While global reinsurers are continuing to withstand challenging market conditions, their stock prices, on average, are starting to take a hit as a result of the persistent soft market and its negative effect on top line growth, according to a report published by A.M. Best.
A.M. Best analyzed the results of 16 publicly traded companies* (including the European big four – Swiss Re, Munich Re, SCOR Re and Hannover Re), which as a group reported an average stock price decrease of 0.7 percent in the first quarter of 2016.
Trailing the S&P 500 index’s modest increase of 0.8 percent in Q1, the reinsurers’ performance was “far from robust, especially in comparison to the 8.3 percent average posted in the first quarter of 2015…,” said the report titled “Global Reinsurers Continue to Withstand Challenging Market Dynamics.”
Unlike Q1 2015, when stock price rises were “attributable to the European big four, particularly Hannover Re and SCOR Re,” those four companies all experienced share drops in 2016, the report said.
A.M. Best said that eight companies (out of the 16) experienced negative stock price movements during Q1 2016, while one company’s price remained static and three others had only limited stock price growth.
“The less favorable share price movement of the group, on average, was driven by persisting competitive market conditions that have suppressed organic top line premium growth for most reinsurers,” the report continued.
“Reinsurers have been dealing with compressed profit margins in recent years, with the pressure on reinsurance pricing fueled by more than ample capacity in the market and low catastrophe loss activity – in particular, a third straight quiet Atlantic hurricane season in 2015.”
Will Cat Losses Soon Return to Historical Norms?
But there are signs the benign catastrophe environment is coming to an end. A.M. Best cited the Fort McMurray wildfires in Canada and other weather-related catastrophe activity in the first and second quarters of 2016, which have generated more than $10 billion in insured losses globally.
Those reinsurers that have been “over-aggressive in amassing exposure to risks on an aggregate all-perils or worldwide basis, are susceptible to weather-related volatility,” and may find their results adversely affected as losses accumulate, the report went on to say.
“If catastrophe losses return to historical norms, and the ability to rely on favorable prior year loss reserve development diminishes, as A.M. Best believes it will, the likely outcome will result in even greater earnings pressure.”
Other factors affecting the profitability of the reinsurance market are broader contract terms and conditions, low investment income and continued competition from the insurance linked securities (ILS) market, the ratings agency noted.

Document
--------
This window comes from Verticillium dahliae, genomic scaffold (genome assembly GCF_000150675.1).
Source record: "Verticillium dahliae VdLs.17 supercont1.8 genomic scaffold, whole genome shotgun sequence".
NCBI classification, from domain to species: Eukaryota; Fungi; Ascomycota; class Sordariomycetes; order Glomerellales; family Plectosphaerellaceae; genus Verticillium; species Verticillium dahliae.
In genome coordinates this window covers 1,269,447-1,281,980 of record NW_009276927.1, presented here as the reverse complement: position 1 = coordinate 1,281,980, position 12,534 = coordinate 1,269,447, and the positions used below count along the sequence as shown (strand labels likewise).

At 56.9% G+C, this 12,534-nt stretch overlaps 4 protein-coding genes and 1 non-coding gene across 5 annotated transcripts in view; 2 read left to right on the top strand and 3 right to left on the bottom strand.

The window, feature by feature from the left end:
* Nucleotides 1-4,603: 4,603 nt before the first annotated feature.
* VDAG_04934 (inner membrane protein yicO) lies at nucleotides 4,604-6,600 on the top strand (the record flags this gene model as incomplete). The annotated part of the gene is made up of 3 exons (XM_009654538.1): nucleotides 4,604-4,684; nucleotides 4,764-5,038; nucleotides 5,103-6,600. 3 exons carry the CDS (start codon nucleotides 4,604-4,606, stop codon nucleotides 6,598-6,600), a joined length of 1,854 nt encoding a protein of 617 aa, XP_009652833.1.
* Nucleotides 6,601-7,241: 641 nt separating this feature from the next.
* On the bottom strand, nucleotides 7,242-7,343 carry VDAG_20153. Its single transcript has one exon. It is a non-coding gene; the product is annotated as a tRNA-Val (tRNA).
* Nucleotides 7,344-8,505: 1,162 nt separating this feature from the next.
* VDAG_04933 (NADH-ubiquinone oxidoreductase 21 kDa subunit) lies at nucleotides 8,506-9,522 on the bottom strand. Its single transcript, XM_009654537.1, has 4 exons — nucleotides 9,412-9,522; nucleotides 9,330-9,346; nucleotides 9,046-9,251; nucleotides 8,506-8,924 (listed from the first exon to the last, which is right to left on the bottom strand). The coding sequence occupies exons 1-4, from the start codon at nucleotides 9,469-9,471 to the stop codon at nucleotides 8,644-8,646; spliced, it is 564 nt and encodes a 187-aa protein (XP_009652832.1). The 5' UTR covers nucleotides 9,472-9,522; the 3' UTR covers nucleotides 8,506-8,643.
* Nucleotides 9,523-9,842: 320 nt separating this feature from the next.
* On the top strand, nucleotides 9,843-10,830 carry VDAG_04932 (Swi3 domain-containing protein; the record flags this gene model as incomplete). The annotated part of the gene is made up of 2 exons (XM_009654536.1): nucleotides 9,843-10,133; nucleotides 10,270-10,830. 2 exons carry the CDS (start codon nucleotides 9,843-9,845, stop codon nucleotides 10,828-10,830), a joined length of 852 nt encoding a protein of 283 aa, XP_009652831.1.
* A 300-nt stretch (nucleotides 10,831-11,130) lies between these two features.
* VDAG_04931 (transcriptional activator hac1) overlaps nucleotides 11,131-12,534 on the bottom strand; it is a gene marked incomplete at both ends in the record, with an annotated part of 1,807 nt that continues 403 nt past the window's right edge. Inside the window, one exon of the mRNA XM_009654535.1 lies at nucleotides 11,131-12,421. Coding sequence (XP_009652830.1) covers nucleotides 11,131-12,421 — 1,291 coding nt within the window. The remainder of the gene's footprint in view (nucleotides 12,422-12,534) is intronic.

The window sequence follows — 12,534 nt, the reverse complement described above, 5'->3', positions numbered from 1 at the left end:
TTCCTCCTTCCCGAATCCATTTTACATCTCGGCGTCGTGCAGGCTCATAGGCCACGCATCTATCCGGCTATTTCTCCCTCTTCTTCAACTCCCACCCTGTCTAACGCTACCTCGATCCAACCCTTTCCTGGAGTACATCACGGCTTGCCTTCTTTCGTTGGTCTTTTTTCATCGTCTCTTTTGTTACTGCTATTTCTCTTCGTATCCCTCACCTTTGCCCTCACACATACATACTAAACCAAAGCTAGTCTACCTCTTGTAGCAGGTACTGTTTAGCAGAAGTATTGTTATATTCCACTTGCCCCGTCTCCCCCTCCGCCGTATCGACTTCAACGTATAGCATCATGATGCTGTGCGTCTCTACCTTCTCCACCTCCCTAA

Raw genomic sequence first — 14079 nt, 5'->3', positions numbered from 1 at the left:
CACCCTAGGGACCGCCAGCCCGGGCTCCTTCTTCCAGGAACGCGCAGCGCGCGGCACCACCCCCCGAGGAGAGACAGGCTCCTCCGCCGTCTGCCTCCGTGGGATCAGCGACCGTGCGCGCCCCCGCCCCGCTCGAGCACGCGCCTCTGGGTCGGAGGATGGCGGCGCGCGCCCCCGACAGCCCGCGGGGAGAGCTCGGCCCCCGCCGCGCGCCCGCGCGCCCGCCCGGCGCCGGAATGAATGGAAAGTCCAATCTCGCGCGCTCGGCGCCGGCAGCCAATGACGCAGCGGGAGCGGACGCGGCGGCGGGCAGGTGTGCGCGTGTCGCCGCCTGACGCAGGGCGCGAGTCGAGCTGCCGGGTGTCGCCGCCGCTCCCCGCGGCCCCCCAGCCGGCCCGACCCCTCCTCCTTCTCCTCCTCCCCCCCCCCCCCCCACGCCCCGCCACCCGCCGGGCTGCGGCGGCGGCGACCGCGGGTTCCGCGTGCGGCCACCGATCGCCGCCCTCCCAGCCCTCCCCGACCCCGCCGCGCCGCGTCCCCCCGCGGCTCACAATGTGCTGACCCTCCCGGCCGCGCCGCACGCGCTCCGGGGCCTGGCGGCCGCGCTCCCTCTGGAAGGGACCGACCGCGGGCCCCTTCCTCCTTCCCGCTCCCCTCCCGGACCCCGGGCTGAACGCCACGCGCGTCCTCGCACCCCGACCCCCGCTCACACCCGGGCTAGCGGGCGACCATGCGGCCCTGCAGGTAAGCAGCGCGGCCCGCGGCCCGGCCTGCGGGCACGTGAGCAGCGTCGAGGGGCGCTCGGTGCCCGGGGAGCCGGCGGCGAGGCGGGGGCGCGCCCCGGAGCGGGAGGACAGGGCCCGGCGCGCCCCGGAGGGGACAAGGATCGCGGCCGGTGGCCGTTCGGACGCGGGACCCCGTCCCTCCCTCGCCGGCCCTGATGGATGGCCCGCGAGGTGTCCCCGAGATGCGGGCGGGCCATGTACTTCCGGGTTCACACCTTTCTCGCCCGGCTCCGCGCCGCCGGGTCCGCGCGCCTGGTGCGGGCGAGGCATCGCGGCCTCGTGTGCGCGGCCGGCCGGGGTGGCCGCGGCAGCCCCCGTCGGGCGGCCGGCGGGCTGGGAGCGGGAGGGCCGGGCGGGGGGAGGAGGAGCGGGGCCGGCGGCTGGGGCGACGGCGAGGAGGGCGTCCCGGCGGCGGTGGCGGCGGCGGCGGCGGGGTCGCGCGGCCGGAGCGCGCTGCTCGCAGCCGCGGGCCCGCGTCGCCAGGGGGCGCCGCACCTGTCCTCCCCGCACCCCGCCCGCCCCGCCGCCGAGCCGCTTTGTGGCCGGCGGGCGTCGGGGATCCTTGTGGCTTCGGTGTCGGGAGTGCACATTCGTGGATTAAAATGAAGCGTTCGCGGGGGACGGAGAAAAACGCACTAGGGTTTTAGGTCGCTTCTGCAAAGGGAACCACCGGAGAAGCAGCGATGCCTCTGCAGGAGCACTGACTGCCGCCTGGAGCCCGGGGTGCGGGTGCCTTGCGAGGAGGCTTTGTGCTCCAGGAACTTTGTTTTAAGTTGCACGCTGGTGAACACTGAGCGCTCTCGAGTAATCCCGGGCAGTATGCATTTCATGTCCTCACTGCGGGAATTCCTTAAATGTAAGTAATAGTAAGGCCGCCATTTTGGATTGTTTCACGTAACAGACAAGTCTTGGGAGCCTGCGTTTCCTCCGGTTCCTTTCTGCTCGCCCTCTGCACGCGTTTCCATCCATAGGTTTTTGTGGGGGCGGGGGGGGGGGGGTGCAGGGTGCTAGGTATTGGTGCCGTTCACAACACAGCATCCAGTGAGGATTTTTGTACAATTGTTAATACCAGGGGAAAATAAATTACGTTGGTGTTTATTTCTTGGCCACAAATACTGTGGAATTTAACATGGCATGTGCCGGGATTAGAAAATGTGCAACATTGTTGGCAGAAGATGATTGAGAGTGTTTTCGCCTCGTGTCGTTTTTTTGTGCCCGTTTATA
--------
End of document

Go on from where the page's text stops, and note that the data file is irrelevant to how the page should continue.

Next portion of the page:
Companies that achieved organic growth in the quarter “mostly found those opportunities limited to specific lines of coverage, such as mortgage reinsurance and, to some degree, accident and health reinsurance.”
However, for most other key lines – such as energy, property and property catastrophe – pricing has remained competitive, A.M. Best said.
The report revealed that demand for reinsurance increased slightly in China and India, “where regulatory developments are changing the landscape and possibly creating opportunities for insurers that could require reinsurance support.”
While management teams reiterate intentions to maintain underwriting discipline and reduce books of business if necessary, “even doing the right things may not insulate reinsurers from tough times ahead,” the report indicated.
The challenges facing global reinsurers are “daunting,” A.M. Best acknowledged, pointing to the January and April renewals, which dashed hopes that price stabilization, or a pricing floor, will be seen anytime soon.
Indeed, the report said, abundant property catastrophe capacity has reduced momentum “toward price stabilization in peak zones.”
“Reinsurance pricing is expected to be under pressure throughout the remainder of 2016, partly attributable to the impact from more alternative capital in the form of collateralized reinsurance placements and the lack of market changing events in recent years.”
And, in the casualty area, adverse results in certain lines of business (such as automobile and trucking risk classes) have not yet led to a rise in reinsurance rates.
M&As to Continue
“With the desire for increased portfolio diversification and enhanced global presence in the reinsurance marketplace, interest in merger and acquisition (M&A) activity is expected to remain a very prevalent factor in the near-term reinsurance marketplace.”
If market competition continues, more companies under pressure to deliver underwriting profits may pursue acquisitions “to achieve broader scale and a wider footprint,” A.M. Best explained.
“Successful deals, however, will require effective plans for integration and a clear rationale and forward-looking strategy for the combined entity to flourish going forward.”
* A.M. Best analyzed the equity performance of the following 16 reinsurers: Alleghany, Arch Capital Group, Allied World Assurance, Aspen Insurance Holdings, AXIS Capital, Endurance Specialty, Everest Re, Greenlight Re, Hannover Re, Maiden Holdings, Munich Re, Renaissance Re, SCOR Re, Swiss Re, Validus Holdings, and XL Group.
[Editor’s note: A.M. Best issued a correction to its report on June 21. The article has been adjusted to reflect the fact that the publicly traded companies analyzed by A.M. Best together reported an average stock price decrease of 0.7 percent. SCOR and the other large reinsurers all experienced a drop in their stock prices in Q1 2016].
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